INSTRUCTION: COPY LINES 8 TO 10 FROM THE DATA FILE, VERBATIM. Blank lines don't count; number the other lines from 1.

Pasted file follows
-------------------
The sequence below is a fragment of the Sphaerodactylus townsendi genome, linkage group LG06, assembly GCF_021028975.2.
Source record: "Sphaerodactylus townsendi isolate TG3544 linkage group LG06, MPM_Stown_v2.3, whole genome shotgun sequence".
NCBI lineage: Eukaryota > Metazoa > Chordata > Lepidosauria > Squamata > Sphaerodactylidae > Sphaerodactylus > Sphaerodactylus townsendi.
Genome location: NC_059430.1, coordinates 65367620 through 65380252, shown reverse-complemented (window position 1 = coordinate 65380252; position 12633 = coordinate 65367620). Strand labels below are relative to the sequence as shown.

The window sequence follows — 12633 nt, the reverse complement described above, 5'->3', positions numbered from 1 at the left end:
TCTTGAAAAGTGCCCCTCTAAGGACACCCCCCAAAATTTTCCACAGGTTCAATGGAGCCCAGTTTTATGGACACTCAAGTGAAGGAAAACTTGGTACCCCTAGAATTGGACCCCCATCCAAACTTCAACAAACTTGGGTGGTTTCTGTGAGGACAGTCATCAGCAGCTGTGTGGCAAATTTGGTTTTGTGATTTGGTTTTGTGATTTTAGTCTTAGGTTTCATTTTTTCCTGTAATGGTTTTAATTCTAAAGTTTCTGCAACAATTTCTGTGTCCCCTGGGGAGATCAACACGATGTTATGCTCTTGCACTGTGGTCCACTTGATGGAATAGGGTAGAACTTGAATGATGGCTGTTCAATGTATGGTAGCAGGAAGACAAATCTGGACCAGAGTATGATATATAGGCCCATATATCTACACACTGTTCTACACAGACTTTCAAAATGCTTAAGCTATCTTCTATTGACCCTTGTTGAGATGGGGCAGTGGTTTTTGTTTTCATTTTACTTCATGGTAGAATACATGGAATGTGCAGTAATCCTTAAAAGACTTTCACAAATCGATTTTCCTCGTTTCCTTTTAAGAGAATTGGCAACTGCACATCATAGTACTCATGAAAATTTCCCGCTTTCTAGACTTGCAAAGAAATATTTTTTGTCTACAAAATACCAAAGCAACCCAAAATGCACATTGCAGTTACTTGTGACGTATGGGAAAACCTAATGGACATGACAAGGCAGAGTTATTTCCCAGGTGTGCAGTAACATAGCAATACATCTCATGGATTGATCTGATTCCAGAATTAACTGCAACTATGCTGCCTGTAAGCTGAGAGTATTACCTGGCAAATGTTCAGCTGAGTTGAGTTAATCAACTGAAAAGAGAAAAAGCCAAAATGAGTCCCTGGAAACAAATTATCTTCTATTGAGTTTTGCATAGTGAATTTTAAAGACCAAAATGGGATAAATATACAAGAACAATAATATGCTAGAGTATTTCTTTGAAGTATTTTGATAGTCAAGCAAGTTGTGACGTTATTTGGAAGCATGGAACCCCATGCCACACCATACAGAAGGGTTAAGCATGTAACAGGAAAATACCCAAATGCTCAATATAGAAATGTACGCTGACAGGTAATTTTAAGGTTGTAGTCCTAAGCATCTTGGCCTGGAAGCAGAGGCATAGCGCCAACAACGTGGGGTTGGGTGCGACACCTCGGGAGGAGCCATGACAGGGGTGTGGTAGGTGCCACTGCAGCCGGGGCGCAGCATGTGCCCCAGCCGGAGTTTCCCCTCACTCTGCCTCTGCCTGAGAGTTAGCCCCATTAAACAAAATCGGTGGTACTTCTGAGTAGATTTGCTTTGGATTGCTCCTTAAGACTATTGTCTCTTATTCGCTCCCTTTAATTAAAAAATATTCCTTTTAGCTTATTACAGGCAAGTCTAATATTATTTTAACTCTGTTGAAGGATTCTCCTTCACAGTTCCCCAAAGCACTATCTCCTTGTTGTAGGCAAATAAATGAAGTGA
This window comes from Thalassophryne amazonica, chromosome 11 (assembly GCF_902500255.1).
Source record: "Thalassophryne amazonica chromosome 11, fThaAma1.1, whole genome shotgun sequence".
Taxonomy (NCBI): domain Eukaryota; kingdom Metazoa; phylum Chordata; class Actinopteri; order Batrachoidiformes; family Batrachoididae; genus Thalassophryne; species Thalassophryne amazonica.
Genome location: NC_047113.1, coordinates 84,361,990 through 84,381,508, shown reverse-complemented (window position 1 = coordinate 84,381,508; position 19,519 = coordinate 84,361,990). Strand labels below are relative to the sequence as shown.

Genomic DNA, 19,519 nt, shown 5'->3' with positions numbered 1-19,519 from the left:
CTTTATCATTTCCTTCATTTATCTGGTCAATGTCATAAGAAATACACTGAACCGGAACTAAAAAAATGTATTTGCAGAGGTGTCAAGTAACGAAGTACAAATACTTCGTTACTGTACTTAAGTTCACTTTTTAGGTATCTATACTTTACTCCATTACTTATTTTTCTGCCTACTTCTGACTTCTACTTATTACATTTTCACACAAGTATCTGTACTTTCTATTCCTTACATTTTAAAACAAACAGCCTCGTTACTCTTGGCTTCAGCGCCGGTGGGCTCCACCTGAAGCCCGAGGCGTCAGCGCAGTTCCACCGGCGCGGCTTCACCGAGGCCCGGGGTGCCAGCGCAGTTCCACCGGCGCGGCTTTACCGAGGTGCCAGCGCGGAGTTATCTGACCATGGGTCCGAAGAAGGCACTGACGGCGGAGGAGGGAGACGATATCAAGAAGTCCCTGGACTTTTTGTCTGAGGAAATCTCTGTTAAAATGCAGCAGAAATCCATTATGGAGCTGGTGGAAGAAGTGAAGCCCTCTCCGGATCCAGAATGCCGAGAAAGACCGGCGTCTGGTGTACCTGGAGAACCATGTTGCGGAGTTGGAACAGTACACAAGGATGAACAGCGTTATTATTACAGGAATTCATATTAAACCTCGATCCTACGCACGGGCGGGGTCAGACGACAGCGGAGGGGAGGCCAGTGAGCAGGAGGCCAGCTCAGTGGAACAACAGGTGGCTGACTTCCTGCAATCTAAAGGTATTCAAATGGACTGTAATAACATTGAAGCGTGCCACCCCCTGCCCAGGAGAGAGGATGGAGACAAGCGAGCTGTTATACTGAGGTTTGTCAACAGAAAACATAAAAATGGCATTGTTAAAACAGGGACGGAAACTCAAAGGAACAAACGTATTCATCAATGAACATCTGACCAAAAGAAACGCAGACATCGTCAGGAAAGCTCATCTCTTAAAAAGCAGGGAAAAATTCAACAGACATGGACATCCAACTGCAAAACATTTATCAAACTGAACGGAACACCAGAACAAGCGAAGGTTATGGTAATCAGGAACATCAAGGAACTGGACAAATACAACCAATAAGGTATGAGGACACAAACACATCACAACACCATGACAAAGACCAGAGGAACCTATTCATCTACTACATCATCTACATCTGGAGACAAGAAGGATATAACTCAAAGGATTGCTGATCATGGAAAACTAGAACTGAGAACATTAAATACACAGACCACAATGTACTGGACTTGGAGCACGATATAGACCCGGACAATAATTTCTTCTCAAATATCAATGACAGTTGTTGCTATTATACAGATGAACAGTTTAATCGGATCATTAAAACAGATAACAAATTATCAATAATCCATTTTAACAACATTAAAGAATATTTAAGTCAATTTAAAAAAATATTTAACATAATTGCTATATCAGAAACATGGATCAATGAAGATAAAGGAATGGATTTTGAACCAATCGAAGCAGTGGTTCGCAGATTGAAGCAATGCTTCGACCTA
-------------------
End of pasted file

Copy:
Source record: "Thalassophryne amazonica chromosome 11, fThaAma1.1, whole genome shotgun sequence".
Taxonomy (NCBI): domain Eukaryota; kingdom Metazoa; phylum Chordata; class Actinopteri; order Batrachoidiformes; family Batrachoididae; genus Thalassophryne; species Thalassophryne amazonica.
Genome location: NC_047113.1, coordinates 84,361,990 through 84,381,508, shown reverse-complemented (window position 1 = coordinate 84,381,508; position 19,519 = coordinate 84,361,990). Strand labels below are relative to the sequence as shown.